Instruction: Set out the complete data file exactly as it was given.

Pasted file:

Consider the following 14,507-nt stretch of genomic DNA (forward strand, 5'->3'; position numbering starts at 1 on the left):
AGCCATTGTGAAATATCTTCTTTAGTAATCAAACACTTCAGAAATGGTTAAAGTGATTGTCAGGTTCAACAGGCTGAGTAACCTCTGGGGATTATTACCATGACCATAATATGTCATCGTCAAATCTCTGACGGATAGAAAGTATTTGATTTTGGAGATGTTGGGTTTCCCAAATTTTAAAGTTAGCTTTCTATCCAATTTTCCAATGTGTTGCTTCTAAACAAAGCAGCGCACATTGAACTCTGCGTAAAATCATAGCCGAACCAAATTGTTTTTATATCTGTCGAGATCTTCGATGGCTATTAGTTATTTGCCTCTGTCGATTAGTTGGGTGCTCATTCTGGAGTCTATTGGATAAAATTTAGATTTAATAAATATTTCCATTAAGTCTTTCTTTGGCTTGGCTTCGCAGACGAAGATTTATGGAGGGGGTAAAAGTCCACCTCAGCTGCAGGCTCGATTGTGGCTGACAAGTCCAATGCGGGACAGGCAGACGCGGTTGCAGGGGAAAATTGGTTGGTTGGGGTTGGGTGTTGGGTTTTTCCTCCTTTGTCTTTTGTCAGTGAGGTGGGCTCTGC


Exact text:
Consider the following 14,507-nt stretch of genomic DNA (forward strand, 5'->3'; position numbering starts at 1 on the left):
AGCCATTGTGAAATATCTTCTTTAGTAATCAAACACTTCAGAAATGGTTAAAGTGATTGTCAGGTTCAACAGGCTGAGTAACCTCTGGGGATTATTACCATGACCATAATATGTCATCGTCAAATCTCTGACGGATAGAAAGTATTTGATTTTGGAGATGTTGGGTTTCCCAAATTTTAAAGTTAGCTTTCTATCCAATTTTCCAATGTGTTGCTTCTAAACAAAGCAGCGCACATTGAACTCTGCGTAAAATCATAGCCGAACCAAATTGTTTTTATATCTGTCGAGATCTTCGATGGCTATTAGTTATTTGCCTCTGTCGATTAGTTGGGTGCTCATTCTGGAGTCTATTGGATAAAATTTAGATTTAATAAATATTTCCATTAAGTCTTTCTTTGGCTTGGCTTCGCAGACGAAGATTTATGGAGGGGGTAAAAGTCCACCTCAGCTGCAGGCTCGATTGTGGCTGACAAGTCCAATGCGGGACAGGCAGACGCGGTTGCAGGGGAAAATTGGTTGGTTGGGGTTGGGTGTTGGGTTTTTCCTCCTTTGTCTTTTGTCAGTGAGGTGGGCTCTGC